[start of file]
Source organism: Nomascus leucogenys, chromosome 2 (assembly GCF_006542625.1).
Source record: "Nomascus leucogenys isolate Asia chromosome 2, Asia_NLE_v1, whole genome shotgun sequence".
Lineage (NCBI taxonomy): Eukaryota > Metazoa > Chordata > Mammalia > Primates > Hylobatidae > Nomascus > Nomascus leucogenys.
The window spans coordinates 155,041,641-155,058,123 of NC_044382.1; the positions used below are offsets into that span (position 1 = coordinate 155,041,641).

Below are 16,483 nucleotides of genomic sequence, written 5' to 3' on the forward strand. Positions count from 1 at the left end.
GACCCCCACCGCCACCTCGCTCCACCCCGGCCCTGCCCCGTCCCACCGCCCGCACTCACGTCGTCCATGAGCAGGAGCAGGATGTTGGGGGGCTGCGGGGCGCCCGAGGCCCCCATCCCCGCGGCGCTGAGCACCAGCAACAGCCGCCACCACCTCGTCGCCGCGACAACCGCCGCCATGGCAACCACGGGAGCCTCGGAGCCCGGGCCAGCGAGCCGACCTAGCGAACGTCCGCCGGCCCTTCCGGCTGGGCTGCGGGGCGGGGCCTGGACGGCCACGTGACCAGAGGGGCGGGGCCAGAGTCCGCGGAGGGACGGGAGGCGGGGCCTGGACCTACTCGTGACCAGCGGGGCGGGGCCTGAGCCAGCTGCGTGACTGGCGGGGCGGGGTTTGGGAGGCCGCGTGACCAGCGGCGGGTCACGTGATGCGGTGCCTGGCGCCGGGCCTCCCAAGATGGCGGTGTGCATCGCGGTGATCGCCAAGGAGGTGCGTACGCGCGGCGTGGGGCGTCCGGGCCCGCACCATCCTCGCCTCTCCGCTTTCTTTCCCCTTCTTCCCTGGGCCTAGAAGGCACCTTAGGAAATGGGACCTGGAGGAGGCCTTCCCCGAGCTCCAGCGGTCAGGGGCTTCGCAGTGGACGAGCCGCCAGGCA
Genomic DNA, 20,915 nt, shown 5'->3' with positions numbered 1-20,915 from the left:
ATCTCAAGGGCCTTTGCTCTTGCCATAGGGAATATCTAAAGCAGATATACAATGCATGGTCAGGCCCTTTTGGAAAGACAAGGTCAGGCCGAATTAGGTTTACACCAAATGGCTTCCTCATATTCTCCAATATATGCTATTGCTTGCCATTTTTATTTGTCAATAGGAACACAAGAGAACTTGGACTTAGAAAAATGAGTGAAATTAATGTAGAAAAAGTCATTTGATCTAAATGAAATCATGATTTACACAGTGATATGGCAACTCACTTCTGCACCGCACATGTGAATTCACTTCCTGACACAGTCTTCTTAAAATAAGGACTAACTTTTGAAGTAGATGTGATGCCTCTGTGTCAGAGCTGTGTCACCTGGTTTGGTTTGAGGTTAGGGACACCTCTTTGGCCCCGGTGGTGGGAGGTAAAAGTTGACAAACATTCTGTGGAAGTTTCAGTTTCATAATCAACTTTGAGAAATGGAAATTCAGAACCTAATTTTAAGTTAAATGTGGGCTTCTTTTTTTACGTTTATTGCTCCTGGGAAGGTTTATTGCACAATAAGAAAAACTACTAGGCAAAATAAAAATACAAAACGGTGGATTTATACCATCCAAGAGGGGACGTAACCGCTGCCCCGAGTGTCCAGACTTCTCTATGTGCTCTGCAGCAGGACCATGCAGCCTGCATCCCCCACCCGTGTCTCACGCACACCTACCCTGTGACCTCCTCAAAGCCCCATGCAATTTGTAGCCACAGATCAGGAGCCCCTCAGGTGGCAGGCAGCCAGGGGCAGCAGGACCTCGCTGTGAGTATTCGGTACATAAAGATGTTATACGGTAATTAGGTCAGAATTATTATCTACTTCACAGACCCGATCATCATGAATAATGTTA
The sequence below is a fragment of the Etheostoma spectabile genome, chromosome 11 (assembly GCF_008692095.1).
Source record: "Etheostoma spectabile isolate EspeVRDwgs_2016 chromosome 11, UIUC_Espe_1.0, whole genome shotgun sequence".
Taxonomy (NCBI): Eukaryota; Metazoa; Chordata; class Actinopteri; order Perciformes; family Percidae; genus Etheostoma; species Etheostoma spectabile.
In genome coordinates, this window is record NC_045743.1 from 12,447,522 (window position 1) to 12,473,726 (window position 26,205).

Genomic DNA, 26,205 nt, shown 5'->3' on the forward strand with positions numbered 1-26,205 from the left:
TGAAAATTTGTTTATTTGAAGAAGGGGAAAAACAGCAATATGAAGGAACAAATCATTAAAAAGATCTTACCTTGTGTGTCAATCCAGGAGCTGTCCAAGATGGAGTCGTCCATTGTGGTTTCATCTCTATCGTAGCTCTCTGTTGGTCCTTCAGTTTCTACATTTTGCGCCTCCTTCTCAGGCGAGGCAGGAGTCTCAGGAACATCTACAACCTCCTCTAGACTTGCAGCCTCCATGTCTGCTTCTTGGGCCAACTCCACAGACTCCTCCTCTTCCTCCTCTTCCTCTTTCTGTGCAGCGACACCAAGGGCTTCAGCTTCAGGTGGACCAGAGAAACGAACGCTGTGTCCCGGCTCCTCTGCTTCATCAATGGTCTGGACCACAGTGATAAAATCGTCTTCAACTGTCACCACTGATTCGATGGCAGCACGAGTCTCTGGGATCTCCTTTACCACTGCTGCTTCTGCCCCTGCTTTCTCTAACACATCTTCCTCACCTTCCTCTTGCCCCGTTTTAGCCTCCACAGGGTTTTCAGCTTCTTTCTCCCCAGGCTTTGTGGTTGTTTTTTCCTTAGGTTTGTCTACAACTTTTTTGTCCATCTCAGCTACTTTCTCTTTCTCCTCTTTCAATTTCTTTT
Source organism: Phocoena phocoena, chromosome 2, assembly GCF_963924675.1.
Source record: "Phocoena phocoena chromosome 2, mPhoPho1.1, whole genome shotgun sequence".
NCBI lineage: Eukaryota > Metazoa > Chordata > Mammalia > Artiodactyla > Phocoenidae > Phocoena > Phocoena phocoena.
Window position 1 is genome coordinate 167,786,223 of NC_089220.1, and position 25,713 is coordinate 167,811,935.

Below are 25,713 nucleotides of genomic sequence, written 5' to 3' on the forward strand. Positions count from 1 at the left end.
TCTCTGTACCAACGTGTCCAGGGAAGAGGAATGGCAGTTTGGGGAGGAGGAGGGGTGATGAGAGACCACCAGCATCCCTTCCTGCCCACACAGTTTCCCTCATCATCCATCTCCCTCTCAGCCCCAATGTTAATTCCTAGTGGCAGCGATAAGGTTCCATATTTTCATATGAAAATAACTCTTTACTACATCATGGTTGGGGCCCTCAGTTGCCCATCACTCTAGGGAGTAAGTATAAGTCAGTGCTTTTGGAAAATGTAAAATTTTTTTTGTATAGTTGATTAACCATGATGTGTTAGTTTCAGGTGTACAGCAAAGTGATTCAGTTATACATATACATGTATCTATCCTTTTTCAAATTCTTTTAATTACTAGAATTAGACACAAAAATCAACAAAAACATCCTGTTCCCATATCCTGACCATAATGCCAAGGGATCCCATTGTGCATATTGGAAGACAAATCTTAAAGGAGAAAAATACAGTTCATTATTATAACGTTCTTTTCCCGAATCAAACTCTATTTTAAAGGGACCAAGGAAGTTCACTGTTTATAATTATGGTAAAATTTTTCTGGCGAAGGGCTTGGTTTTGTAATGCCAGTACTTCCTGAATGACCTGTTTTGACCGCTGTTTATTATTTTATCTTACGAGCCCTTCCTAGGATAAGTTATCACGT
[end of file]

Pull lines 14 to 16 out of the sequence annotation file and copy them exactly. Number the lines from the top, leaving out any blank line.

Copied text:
TGAAAATTTGTTTATTTGAAGAAGGGGAAAAACAGCAATATGAAGGAACAAATCATTAAAAAGATCTTACCTTGTGTGTCAATCCAGGAGCTGTCCAAGATGGAGTCGTCCATTGTGGTTTCATCTCTATCGTAGCTCTCTGTTGGTCCTTCAGTTTCTACATTTTGCGCCTCCTTCTCAGGCGAGGCAGGAGTCTCAGGAACATCTACAACCTCCTCTAGACTTGCAGCCTCCATGTCTGCTTCTTGGGCCAACTCCACAGACTCCTCCTCTTCCTCCTCTTCCTCTTTCTGTGCAGCGACACCAAGGGCTTCAGCTTCAGGTGGACCAGAGAAACGAACGCTGTGTCCCGGCTCCTCTGCTTCATCAATGGTCTGGACCACAGTGATAAAATCGTCTTCAACTGTCACCACTGATTCGATGGCAGCACGAGTCTCTGGGATCTCCTTTACCACTGCTGCTTCTGCCCCTGCTTTCTCTAACACATCTTCCTCACCTTCCTCTTGCCCCGTTTTAGCCTCCACAGGGTTTTCAGCTTCTTTCTCCCCAGGCTTTGTGGTTGTTTTTTCCTTAGGTTTGTCTACAACTTTTTTGTCCATCTCAGCTACTTTCTCTTTCTCCTCTTTCAATTTCTTTT
Source organism: Phocoena phocoena, chromosome 2, assembly GCF_963924675.1.
Source record: "Phocoena phocoena chromosome 2, mPhoPho1.1, whole genome shotgun sequence".